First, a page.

The high altitudes of Stage 5 of Dakar 2016 placed the crews of Toyota Gazoo Racing SA under extreme pressure, not only because of the performance differences between the normally aspirated V8-powered Toyota Hilux’s engines, but also because of the strain the rapid rise to heights over 4,300 meters placed on their bodies. Even so, the team is in good spirits, even though they are already looking forward to returning to lower altitudes.
Especially Yazeed al Rajhi, paired with navigator Timo Gottschalk (#305) in one of the three Toyota Gazoo Racing SA Hilux race vehicles, fell foul to the effects of the high altitudes. He struggled with headaches and stomach cramps throughout the stage, but is upbeat about tackling Stage 6, even though it remains at the same extreme altitude as Stage 5.
“We will have to see how we go, but we will certainly fight hard to regain some of the time we lost today,” said Yazeed from the bivouac at the Bolivian town of Uyuni, near the famous salt flats.
Yazeed/Gottschalk managed only the 15th-fastest time on Stage 5, losing 16 minutes in the overall standings in the process. This places them in 10th overall now, though they will start Stage 6 in the position they finished Stage 5.
“Unfortunately this means that they will have a dust gap of only two minutes,” said Toyota Gazoo Racing SA Team Principal Glyn Hall. “Not only that, but they will be surrounded by slower competitors, which could make it tough to make up time. With that said, Yazeed and Timo are fierce competitors, and I’m sure they’ll come out swinging.”
For Giniel de Villiers and navigator Dirk von Zitzewitz (#301), stages 4 and 5 proved tough. The pair started the two stages – paired as the so-called Marathon Stage, where the cars receive no service over night – fairly strong. A near-accident with a slow biker in Stage 4, however, gave them a big scare, and they tapped off a bit.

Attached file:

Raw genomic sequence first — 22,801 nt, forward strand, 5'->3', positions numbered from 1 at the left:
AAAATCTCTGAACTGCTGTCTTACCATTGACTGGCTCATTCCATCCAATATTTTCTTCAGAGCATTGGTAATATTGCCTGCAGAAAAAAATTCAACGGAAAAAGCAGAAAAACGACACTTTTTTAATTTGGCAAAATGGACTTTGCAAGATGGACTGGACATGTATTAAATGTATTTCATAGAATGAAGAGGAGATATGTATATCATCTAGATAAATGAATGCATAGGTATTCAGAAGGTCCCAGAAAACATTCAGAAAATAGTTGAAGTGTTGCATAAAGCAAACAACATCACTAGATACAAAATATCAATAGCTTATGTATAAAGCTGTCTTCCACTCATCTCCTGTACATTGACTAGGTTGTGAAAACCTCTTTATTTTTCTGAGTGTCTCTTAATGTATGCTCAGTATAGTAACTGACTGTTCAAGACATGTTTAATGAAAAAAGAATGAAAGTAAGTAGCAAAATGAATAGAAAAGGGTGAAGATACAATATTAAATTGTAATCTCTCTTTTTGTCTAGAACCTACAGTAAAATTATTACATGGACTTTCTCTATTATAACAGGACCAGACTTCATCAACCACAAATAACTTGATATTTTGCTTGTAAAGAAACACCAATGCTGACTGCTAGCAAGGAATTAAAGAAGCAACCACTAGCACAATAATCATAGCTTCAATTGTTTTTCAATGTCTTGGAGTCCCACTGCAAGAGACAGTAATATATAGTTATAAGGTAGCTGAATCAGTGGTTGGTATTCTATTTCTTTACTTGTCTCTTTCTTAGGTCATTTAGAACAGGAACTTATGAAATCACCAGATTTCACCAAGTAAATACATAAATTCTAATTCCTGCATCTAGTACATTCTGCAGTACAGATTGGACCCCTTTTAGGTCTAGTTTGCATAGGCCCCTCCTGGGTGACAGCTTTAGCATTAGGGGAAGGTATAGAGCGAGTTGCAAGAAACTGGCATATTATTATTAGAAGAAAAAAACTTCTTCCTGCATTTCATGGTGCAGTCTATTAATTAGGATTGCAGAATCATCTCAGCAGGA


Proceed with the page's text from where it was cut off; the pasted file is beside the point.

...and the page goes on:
“It seems we might have been too cautious after that,” said De Villiers after completing Stage 4. “We lost more time than I would’ve liked, but we had a better run on Stage 5.”
The pair drove a steady stage, as the Dakar competitors relocated from Argentina to the high plains (Altiplano) of Bolivia. An unfortunate puncture in the latter part of the stage, however, robbed them of a better stage time. As things stand, they went 7th-fastest on Thursday, and are now in 6th position overall.
Leeroy Poulter and Rob Howie (#319) were again solid performers on Stage 5, after moving into fourth place at the end of Stage 4. They reported clean runs through both stages 4 and 5, though they also lost time to the leading Peugeots. The pair went 5th-fastest on Stage 5, despite the high altitude, and moved down one position to 5th in the standings.
“The Hilux ran really well on both stages, and we hardly had to touch it in between the two long stages. It has always been very reliable, and even though something can always go wrong, we have a lot of confidence in the car,” said Poulter.
An unfortunate consequence of the high altitudes experienced during this part of the Dakar, is that the normally aspirated petrol-V8 engines simply do not make as much power and torque as the turbo-charged machines used by the turbo diesel-powered cars.
“To make things even more difficult for us, the buggies, like those used by Peugeot, have much bigger tyres, with significantly more wheel travel. They also have larger intake restrictors and tyre inflation systems – all of which count strongly in their favour,” continued Hall.
“With that said, we feel that the Hilux we have is extremely capable, and once we return to lower altitudes next week, we’ll be back on a more even footing. There are still many tough stages to come, and we must make the most of them. Stage 5 ended with some very rough roads, and the crews reported that the new Hilux was very impressive in those conditions, which bodes well for the future.”
As things stand, Stage 6 is a loop of 542km around the famous Salar de Uyuni, and the service crews will remain in the same bivouac for two evenings. This also means that the altitude will remain a factor for the next two stages, after which the Dakar moves back to Argentina, where the altitudes are generally lower.